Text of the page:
Monday, November 05, 2007

Using Music to Enhance English as a Second or Foreign Language Learning

In a previous article post, I talked about using music, from Mozart to enhance learning. Now, in response to reader comments, I’d like to expound on what areas music helps, and how it could be used with elementary school age children who are English Language Learners. When it comes to using music in TESOL, English as a foreign or second language teaching and learning, there are several viable options that can be applied depending on the purpose of the lesson, the facilities you may have available, your learners’ ages and profiles. Let’s briefly look at the rationale behind using music as a motivational tool in addition to some useful possibilities.

Photo: EFL Teacher Stephen Bradbury “Jazz Toots” in his off hours

Background Music
Have you noticed that music is often used to control or affect our moods while we are in a variety of public and commercial locations? Pay attention next time you’re at the mall, in a medical or dental practicioner’s office or clinic, in a restaurant or eatery, walking through strip malls or shopping districts, in an executive waiting area, in many commercial office settings, in elevators (the origin of elevator music) even “on hold” with a utility service, 800 number or the like. Likely you’ll find yourself almost inadvertently listening to music. This is definitely no accident. Why? Because a multitude of studies has shown that the public can generally be “controlled” or at least influenced to some extent by listening to certain types of music under certain types of circumstances. The company, Muzak, made millions based on this concept.

How Does Music Make You Feel?
Think for a few moments, about how different types music make you feel. When you hear classical, for example, how do you feel? Excited, anxious or relaxed and calmed? How about Rock music? Do you have the urge to relax then? Probably not. When you listen to smooth Jazz, do you “mellow out”? You do, huh? Guess why that’s what’s playing in medical and dental facility waiting areas. Instrumentals frequently have a soothing effect on most listeners too. If you’re in a “fast food” type of eatery that relies on volume sales for profits, you can almost bet that if they play music it will be quick-tempo (“Hurry-up”) beat to subtly aid you in finishing your food in short order. On the other side of the ledger, a strong, throbbing rhythmic beat that drives you to motion and action is the forte of nightclubs and discos worldwide. The louder the music beats (to help in overwhelming competing thoughts and feeling), the more bass and entrancing, the better.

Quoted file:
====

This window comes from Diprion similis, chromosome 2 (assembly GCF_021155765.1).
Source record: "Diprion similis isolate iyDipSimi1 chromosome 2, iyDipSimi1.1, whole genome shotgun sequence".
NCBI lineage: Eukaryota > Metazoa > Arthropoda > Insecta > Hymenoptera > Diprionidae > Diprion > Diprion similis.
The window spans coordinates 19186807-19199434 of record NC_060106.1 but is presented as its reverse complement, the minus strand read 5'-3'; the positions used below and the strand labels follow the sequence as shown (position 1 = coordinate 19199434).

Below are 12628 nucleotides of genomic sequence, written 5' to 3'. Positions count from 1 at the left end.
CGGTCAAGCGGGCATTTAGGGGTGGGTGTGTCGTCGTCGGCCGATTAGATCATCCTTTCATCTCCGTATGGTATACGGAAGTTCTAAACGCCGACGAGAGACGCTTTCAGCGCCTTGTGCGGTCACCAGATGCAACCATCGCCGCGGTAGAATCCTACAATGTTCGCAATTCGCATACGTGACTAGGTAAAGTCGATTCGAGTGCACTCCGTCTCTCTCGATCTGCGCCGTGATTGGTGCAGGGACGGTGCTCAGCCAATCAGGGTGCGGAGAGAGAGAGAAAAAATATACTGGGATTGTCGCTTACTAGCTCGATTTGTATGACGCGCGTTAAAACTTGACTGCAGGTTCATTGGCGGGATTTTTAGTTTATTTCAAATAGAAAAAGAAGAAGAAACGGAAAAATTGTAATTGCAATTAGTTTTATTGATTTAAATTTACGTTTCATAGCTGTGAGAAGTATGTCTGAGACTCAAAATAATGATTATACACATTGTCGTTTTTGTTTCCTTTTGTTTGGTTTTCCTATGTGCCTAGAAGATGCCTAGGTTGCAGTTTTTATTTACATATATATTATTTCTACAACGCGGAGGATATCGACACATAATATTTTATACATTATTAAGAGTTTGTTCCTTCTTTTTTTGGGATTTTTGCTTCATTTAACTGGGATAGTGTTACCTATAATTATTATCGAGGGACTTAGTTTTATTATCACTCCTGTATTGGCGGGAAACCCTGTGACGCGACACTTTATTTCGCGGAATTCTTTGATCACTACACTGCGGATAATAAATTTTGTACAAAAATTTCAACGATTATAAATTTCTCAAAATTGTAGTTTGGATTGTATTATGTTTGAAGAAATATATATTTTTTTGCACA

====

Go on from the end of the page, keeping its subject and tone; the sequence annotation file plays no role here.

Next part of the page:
In the Language Learning Classroom
What is it we’d like to convey using music in the English language learning classroom? According to research, one critical purpose of music is to aid in lowering the Affective Filter of language learners. (Krashen-Terrell, 1983) By lowering the learners’ Affective Filter we can actually:

• Encourage input, that is, improve the ease with which new language elements and information are learned or acquired

• Improve motivation and positive self-image

Given two learners with the exact same input or lesson, for instance, the one with the lower affective filter will acquire or learn more according to the Affective Filter Hypothesis mentioned previously. This strongly implies that by exercising some control over the learners’ classroom environment, we can in effect, help them to learn more and learn better.
This can be especially true with young learners. The how and why of this fact are truly fascinating.

In my next article post, we’ll continue with ways music can be employed in the English language learning classroom, useful activities in EFL or with English language learners. What kinds and genres of music might prove to be helpful and some free (I’ll bet your budget’s tight) sources for music to use in your class room with your language learners, regardless of the ages or profiles.

Larry M. Lynch is an English language teaching and learning expert author and university professor in Cali, Colombia. Now YOU too can live your dreams in paradise, find romance, high adventure and get paid while travelling for free. For more information on the lucrative, fascinating field of teaching English as a Foreign Language, get your copy of his no-cost, full multi-media, hypertext-linked pdf ebook, “If You Want to Teach English Abroad, Here’s What You Need to Know” by sending an e-mail to with "free ELT Ebook" in the subject line. Need professional, original content for your blog, newsletter, e-zine or website? Want more information, have a comment or special request? Contact the author for a prompt response.

1 comment:

Suzanne G. said...

I am a music teacher who learned German via folksongs when I was in Middle School. When I went to Germany years later I would sing with new friends and they were amazed at my knowledge of their music. The songs were also the bits of grammar that I retained as well as the vocabulary etc.

There are thousands of American and English folksongs and games that are amazing and could help your practice. The verbs involve movement, the phrasing is mimicked in changes of movement, and they are just plain fun.

What a wonderful project you have. What music are you using?